Seen & Heard on Planet Coug

WASHINGTON STATE played the sixth-toughest schedule of 2014, according to Phil Steele. Based on his early analysis, 2015 won't be quite as tough for the Cougs but it certainly won't be a walk in the park.

Steele has only released his 10 toughest schedules to this point. WSU isn't on that list but with five Pac-12 teams are in the top 10, thus suggesting it's a pretty good bet WSU will be high up when Steele's fills out his complete list.

Steele's top for 2015 breaks down this way: 1. Alabama; 2. USC; 3. Arkansas; 4. California; 5. Washington; 6. Auburn; 7. Texas; 8. Utah; 9. Stanford; 10. Kansas.

His choice of Alabama for the toughest schedule is an interesting one. The Tide's schedule features three cupcakes at home in Middle Tennessee, Louisiana Monroe and Charleston Southern. In addition, they play seven games at home, one at a neutral site, and four away. Clearly Steele is pointing to the SEC slate when it comes to strength of schedule. But wouldn't that also mean an abundance of other SEC teams would make his top 10? Instead, the SEC is represented by three teams while the Pac-12 has five.

WHOMEVER IS THE NEXT baseball coach at Washington State will have a good foundation to build on. This is not Paul Wulff coming into an empty football cupboard.

Donnie Marbut's freshman class was leaned on heavily in the just-concluded season and helped produce a winning record on a team that had only six seniors. The incoming class, Marbut said before he was dismissed, might be even better.

Of note: 17 of the Cougars' baseball games this season were shown on the Pac-12 Networks' national or regional feeds (Pac-12 Washington, etc.)

COULD THE PAC-12 NETWORKS end up on Netflix? The San Jose Mercury Times reports the Pac-12 Network is received by 11 million homes. A similar report by FOX Sports estimated the subscriber total at 12.3 million. Whatever the number, it's well below the 60 million homes the network is technically available in. In contrast, the Big Ten Network and SEC Network are both right around the 60 million subscriber total. Unlike the Pac-12 Network, which is fully owned by the conference, the Big Ten and Sec networks are owned by Fox and ESPN.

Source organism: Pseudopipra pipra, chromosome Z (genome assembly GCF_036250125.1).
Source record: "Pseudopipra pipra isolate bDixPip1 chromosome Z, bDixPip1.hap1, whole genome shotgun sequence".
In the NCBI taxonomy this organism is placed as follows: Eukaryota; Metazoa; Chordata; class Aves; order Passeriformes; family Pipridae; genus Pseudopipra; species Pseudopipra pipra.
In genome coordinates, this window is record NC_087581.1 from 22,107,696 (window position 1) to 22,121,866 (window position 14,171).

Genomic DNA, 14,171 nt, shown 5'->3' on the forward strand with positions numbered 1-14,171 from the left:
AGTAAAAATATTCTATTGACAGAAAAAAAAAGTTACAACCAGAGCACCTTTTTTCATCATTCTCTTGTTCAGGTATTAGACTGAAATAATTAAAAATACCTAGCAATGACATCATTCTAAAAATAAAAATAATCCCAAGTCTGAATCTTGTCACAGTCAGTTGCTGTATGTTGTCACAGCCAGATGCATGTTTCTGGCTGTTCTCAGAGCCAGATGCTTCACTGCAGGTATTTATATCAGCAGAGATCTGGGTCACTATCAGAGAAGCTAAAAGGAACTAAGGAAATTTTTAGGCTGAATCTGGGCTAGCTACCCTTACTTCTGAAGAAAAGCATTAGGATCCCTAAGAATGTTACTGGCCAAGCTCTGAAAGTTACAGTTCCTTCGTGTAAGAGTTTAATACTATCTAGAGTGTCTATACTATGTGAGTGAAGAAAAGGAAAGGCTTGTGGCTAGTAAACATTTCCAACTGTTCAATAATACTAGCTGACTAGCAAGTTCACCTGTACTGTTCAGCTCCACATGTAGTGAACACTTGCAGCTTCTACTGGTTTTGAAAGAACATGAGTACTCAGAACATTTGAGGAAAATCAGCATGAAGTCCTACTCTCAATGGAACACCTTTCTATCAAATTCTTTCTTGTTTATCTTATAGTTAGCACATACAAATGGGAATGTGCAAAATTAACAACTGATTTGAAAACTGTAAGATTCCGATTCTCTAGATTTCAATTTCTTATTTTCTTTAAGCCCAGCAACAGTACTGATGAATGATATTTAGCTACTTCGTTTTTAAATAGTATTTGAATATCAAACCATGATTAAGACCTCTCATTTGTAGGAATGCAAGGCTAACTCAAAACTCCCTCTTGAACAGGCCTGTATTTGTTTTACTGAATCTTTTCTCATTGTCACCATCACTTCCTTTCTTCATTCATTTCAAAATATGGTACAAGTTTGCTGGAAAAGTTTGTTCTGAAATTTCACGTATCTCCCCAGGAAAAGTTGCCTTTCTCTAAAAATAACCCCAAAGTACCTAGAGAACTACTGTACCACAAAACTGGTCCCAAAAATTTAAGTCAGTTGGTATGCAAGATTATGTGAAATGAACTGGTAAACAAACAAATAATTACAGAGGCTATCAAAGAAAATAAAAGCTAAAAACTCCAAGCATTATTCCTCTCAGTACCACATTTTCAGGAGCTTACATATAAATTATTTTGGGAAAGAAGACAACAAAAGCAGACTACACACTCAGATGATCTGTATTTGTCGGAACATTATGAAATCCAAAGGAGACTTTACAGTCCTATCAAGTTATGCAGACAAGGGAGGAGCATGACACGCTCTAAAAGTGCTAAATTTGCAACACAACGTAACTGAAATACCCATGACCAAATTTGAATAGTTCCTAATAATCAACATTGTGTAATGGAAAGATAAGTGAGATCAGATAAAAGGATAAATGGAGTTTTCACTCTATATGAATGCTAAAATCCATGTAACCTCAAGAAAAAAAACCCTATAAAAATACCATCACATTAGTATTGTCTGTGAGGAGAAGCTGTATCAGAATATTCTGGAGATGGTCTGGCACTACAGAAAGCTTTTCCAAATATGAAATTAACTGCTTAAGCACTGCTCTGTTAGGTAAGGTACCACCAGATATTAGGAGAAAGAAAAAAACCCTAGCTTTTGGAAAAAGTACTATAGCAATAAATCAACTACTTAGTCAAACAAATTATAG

Some have said Netflix could be an out-of-the-box option for the Pac-12 Networks. Netflix threw some cold water on that idea this week.

“I will never say never, but I would say that where we sit today, I don’t think the on-demand to sports is enough of an addition to the value proposition to chase,” Netflix content boss Ted Sarandos told “I think the leagues have tremendous leverage in those deals, so it’s not like we’re going to get in and de-leverage the leagues. We’re going to go in and overpay like everyone else does, so it doesn’t get me that excited. Not to say that it wouldn’t someday, down the road, make sense.”

THE NFL NETWORK THIS WEEK came out with its 100 must-see college football matchups. Not one of them features Washington State. Really? Central Florida and Cincy is more compelling than, say, the Apple Cup?

By the way, go down this list from Fox on its top 25 college coaches and it's a pretty good bet you'll find some you disagree with: CLICK HERE

THE COUGARS BEGIN COMPETITION at the NCAA Rowing Championships today. The event runs through Sunday, May 31 at Lake Natoma at Gold River, Calif.

WSU's women's team is rated No. 9 in the nation.

Juniors Jordan Watson and Nicole Hare earned first- and second-team all-region honors, respectively today. Watson is the 15th Cougar to be named first-team all-region. Hare and Watson were also among seven women’s rowing team were named 2015 National Scholar-Athletes, along with senior Sarah Wu, juniors Tori Gerken and Katrina Tarrant and sophomores Mihaela-Teodora Berindei and Jessi Howe.

SPEAKING OF THE SEC, this won't help the conferecence's detractors: an SEC rule says graduate transfers aren't eligible if they've been the subject of university discipline at a previous school, such as Everett Golson’s year-long suspension from Notre Dame for academic reasons.

But players who have been previously arrested and/or dismissed from a previous school are free to transfer into the SEC. (Neither do other conferences, it's left up to the school, but the SEC is getting heat because they have the rule in place on university discipline).

The SEC has been talking about changing the rules in the league's meetings this week. Georgia's athletic director has asked to make it improper for SEC schools to accept transfers disciplined for domestic assault.

There's a lot of self-serving chatter disguised as "for the good of the game" speeches in the offseason. The leveling of the playing field is this year's theme. Kevin Scarbinsky nicely encapsulates it here: CLICK HERE

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